University of Richmond 2013 Last Lecture Series

The second University of Richmond Last Lecture Series will take place at 7 p.m. on Monday, April 1, 2013, in the Jepson Alumni Center.

One University of Richmond professor will be asked to present a lecture based on the following criteria: If you were to deliver a lecture that would be your last, what would you say?

In January, over 550 students nominated professors who have served the University of Richmond community over a significant duration of time, demonstrated sincere dedication to student development, and contributed significantly to the academic culture at the University. The professor who received the most nominations was Dr. Rick Mayes

University of Richmond Speakers

Rick MayesRick Mayes, R’91, is an associate professor in the University of Richmond’s department of political science. He is also the faculty director of the University of Richmond’s Sophomore Scholars-in-Residence program, an experiential living-learning program, and is the director of the global health major at Richmond where he enjoys taking groups of students to Peru and the Dominican Republic on healthcare and community service trips. He has published several books and many articles on healthcare, mental illness, and public policy. 

He received his Ph.D. from the University of Virginia in 2000 and he attended a National Institute of Mental Health postdoctoral traineeship at the U.C. Berkeley School of Public Health from 2000 to 2002. From 1992–93, he worked on Medicaid policy in the White House Office of Intergovernmental Affairs for George H.W. Bush and thereafter on health insurance and Medicare policy at the AARP during the health care reform effort of 1993–94. 

Dr. Mayes received the University of Richmond 2012 Excellence in Student Advising Professor of the Year, 2000 and 2007 Faculty Member of the Year Awards, and the 2007 Distinguished Educator Award.

Joe Hoyle Joe B. Hoyle gave the first Last Lecture at the University of Richmond on April 7, 2009. Professor Hoyle challenged his audience to dream big, do good deeds, get excited about life, meet as many people as possible, and do something bold. “Think of some way that you’re going to make a difference in this world, and I’ll tell you to go for it,” said Hoyle during his lecture. At the conclusion of the lecture, Hoyle asked his audience to spend a few minutes conversing with a stranger in lieu of applause. “Everyone wants to make a transition tomorrow, heck, I want you to make a transition right now … I want you to walk out of here having made a new friend because that’s the way we make a transition.”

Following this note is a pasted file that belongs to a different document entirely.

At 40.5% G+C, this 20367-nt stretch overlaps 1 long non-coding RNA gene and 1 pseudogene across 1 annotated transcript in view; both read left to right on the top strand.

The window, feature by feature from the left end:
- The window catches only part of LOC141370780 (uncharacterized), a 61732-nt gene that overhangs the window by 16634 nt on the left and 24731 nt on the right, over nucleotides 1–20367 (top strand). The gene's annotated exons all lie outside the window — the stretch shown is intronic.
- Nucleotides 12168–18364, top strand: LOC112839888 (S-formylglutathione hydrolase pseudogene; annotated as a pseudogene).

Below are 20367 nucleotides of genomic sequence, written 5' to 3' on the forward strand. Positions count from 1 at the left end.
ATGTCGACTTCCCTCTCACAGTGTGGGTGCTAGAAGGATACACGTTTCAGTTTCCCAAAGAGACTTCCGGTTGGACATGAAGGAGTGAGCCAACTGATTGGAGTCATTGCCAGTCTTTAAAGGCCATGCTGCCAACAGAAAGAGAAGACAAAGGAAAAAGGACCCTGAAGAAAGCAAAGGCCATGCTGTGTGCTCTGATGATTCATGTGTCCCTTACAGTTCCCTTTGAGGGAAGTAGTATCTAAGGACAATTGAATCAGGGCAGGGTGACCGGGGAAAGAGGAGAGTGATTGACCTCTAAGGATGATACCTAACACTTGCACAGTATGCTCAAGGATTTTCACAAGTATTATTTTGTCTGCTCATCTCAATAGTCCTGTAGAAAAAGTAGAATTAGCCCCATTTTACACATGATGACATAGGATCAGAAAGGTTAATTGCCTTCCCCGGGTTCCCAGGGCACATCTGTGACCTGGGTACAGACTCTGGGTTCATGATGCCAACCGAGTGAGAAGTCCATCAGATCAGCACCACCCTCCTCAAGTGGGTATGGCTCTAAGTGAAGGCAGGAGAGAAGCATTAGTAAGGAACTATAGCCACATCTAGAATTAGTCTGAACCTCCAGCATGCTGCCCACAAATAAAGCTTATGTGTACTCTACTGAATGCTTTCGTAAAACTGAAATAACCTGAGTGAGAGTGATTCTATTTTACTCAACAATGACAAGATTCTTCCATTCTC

Joe B. Hoyle has been a professor at the University of Richmond since 1979. Dr. Hoyle received his B.A. in accounting from Duke University and his M.A. from Appalachian State University and has since published numerous leading books and academic articles. Professor Hoyle has been recognized for his outstanding performance as an accounting professor with numerous awards, including being named one of the Accounting Today’s 100 Most Influential Members of the Accounting Profession in the United States, 2007 Virginia Professor of the Year, Bloomberg Businessweek’s Top 22 Favorite Undergraduate Business School Professors in the United States, and University of Richmond Distinguished Educator Award.

History of the Last Lecture

The “Last Lecture” has become a common practice at colleges and universities across the country. Professors are asked to answer one question: “If you were to deliver a lecture that would be your last, what would you say?” This practice became extremely popular in 2007 when Randy Pausch, a computer science professor at Carnegie Mellon, was invited to give a last lecture only weeks before he discovered that he had just a few months to live. Pausch delivered his last lecture on September 18, 2007, on the topic of “Really Achieving Your Childhood Dreams” which has been transformed into The New York Times bestselling book, The Last Lecture.

Since 2007, hundreds of last lectures have been delivered on campuses across the world. Lectures ranging from “Bedtime Stories” to “How to Get Over Yourself and Join the Circus” have imparted wisdom, advice, and meaning on thousands of spectators.

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